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Project Arms - The Claws That Catch (Vol. 1)
Project Arms - The Claws That Catch
Vol. 1
Genres: Television, Anime & Manga, Animation
UR     2002     1hr 15min

High school student Ryo discovers that his right hand, which was injured in an accident years earlier, was implanted with "nano-machines," microscopic robots that turn it into an "ARMS," a powerful metamorphic weapon. Ha...  more »


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Movie Details

Genres: Television, Anime & Manga, Animation
Sub-Genres: Television, Anime & Manga, Animation
Studio: Viz Video
Format: DVD - Color - Animated
DVD Release Date: 10/08/2002
Original Release Date: 01/01/2002
Theatrical Release Date: 01/01/2002
Release Year: 2002
Run Time: 1hr 15min
Screens: Color
Number of Discs: 1
SwapaDVD Credits: 1
Total Copies: 0
Members Wishing: 1
MPAA Rating: Unrated
Languages: English, Japanese

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Movie Reviews

An intriguing series with an unexpected surprise.
arxane | Oklahoma City, OK United States | 11/10/2002
(5 out of 5 stars)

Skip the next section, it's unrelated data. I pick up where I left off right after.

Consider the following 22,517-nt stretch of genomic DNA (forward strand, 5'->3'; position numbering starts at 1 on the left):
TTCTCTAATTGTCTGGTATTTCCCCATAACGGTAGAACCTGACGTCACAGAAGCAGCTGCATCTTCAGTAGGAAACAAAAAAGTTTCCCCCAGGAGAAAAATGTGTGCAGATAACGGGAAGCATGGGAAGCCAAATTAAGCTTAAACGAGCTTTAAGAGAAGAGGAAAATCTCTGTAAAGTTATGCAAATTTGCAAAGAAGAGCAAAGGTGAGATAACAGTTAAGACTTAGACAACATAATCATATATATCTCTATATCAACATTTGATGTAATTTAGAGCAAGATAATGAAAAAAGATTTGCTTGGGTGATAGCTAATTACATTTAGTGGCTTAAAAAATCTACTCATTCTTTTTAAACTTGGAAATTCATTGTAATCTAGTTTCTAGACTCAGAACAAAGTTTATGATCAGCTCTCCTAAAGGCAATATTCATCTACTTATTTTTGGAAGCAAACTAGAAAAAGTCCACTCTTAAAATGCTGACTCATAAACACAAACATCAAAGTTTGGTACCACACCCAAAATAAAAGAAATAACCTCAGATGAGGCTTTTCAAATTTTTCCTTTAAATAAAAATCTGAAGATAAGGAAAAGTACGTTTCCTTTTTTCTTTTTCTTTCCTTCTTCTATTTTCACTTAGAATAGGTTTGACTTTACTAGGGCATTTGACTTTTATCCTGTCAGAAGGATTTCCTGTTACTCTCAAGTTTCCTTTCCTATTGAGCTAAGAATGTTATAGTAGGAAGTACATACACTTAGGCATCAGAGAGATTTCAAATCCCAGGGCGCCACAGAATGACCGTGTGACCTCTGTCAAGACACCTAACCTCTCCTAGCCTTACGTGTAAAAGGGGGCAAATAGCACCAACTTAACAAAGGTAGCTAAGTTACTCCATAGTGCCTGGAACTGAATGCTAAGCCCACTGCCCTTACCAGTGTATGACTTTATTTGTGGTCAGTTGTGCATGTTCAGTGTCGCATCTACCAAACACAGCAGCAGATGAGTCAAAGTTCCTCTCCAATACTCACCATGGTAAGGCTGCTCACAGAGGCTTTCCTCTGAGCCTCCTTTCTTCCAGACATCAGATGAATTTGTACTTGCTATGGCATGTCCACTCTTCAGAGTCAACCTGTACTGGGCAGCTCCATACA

"Along with the highly anticipated release of "Inu-Yasha", Viz also released several lesser known series, including a title called "Project Arms". Interested to see how Viz would handle more obscure titles at the same time with a publicized release, I gave the first "Project Arms" DVD, "The Claws That Catch", a spot in my anime collection. Then, with mixed expectations, I gave it a try. After watching all three episodes, I must say that this DVD left me very, very impressed.The story of "Project Arms" deals with Ryo Takatsuki, a typical high school student with an average life and a girl who's a friend (and who could be a girlfriend). But everything was suddenly turned upside down with the arrival of a new student, Hayato Shingu, who can transform his arm into a deformed and menacing weapon and who apparently wants Ryo's death for some strange reason. Things get even more bizarre when Ryo learns that he and Shingu, as well as two other people, possess what are called ARMS, and it's these ARMS that a mysterious organization wants to find and claim for themselves."Project Arms" probably won't win any awards, but that doesn't prevent this from being one hell of an anime series. Things happen at a very fast pace but move slowly enough for the viewer to understand what's going on. The story is easy enough to understand from the get go, but also hints at some upcoming complexity to enhance the overall feel. The mood is a crossbreed between happy-go-lucky and twisted, sitting on a borderline of easygoing and dark that gives the series a distinct feel. After watching the first three episodes, you're not quite sure what to expect, which is actually a good thing.Visually, the series can be called "cleanly unpolished." Make no mistake, the artwork is some of the best I've seen for an anime series, reminiscent of shows like "Cowboy Bebop", but it has something of a grittiness that serves to enhance the series' sinister atmosphere. Character models are very well designed and unique, and environments, while darkly colored, are very well detailed.The audio is just as impressive as the visuals. The opening theme really brings out the stark tone of the series, and the ending closes each episode on the right note. The music also fits the series very well. While the music doesn't contain the complexity of Yoko Kanno or the emotional impact of Wada Kaoru, its simplicity further enhances the down-to-earth feel the series already projects so wonderfully.But this is what truly impressed me. While the Japanese track is here and good, it's the English dub that unexpectedly yet gratefully shines. Viz, deciding to stick with the ever-reliable Oceans Group, brings some very familiar voices to the dub. Kirby Morrow (Trowa Barton of "Gundam Wing", Van Fannel of "Escaflowne") gives a remarkable performance as Ryo, and Brian Drummond (Zechs Merquise of "Gundam Wing", Allen Schezar of "Escaflowne") gives the raw, emotional performance that the character Hayato needs. Brad Swaile (Quatre Raberba Winner of "Gundam Wing", Nobunaga of "Inu-Yasha") also stars as the third ARMS, Takeshi Tomoe, and does justice to the character. Other characters also fit their roles wonderfully. The dub dialogue matches the original Japanese dialogue almost perfectly, and thankfully Viz did not tone down the language. In my humble opinion, the dub of "Project Arms" is one of the few dubs that can even come close to comparing to the almighty "Cowboy Bebop" dub; that's how impressed I was with this dub.Of course, nothing's perfect. The subtitles are colored white in a new font that doesn't blur in the background of the visuals (which is a good thing), but for some reason Viz chose to add more dialogue to each subtitle line and thus the timing of the subtitles with the dialogue can feel off in some places. Luckily, however, this isn't too distracting. The only other major complaint can be the episode count of three per DVD. However, considering that Viz recently switched from a horrible two-per-disc format, I'm not one to complain that much.Overall, "The Claws That Catch" left me astonished. I never expected such an obscure title to be this good, and never in my wildest dreams did I expect an obscure title to receive such a marvelous dub. It's just such a pity that Viz didn't give this series more exposure. Still, "Project Arms" has proved it's a gem not to be missed. If you can stand the three episode-per-disc count for a 52-episode series, then I urge to you to give "Project Arms" a try. It just may leave you as surprised as I was."